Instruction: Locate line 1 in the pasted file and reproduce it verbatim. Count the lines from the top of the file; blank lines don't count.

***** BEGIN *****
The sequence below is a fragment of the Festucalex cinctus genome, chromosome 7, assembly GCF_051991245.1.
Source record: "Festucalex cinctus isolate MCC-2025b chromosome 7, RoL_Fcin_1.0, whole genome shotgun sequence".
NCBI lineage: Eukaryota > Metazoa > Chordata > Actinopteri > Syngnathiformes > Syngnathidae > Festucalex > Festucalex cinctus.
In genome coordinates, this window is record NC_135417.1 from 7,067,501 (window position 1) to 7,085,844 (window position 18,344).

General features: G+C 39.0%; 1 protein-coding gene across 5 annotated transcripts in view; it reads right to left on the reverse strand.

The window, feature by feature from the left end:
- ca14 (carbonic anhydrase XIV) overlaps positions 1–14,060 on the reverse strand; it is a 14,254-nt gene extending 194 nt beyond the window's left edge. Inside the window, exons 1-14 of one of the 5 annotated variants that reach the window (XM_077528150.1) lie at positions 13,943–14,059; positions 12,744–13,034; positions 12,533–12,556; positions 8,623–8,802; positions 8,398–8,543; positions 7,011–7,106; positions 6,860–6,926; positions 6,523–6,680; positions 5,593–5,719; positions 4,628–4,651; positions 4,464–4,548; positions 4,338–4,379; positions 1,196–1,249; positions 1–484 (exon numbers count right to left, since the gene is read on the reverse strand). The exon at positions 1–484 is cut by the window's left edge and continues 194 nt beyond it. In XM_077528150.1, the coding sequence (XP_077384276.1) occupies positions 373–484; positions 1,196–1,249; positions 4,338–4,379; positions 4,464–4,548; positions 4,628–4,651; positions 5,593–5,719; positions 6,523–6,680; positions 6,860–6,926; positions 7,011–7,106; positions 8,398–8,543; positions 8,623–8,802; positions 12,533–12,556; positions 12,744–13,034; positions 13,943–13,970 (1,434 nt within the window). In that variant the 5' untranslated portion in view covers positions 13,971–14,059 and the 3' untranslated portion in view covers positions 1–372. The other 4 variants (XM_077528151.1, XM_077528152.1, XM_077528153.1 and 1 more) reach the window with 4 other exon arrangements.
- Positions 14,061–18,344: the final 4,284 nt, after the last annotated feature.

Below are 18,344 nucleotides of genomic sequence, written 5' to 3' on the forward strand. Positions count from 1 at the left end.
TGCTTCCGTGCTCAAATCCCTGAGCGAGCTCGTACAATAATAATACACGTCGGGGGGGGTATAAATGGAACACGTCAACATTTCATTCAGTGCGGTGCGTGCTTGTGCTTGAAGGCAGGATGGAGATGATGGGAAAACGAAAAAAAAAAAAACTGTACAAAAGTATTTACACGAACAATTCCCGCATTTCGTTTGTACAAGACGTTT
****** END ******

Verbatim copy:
The sequence below is a fragment of the Festucalex cinctus genome, chromosome 7, assembly GCF_051991245.1.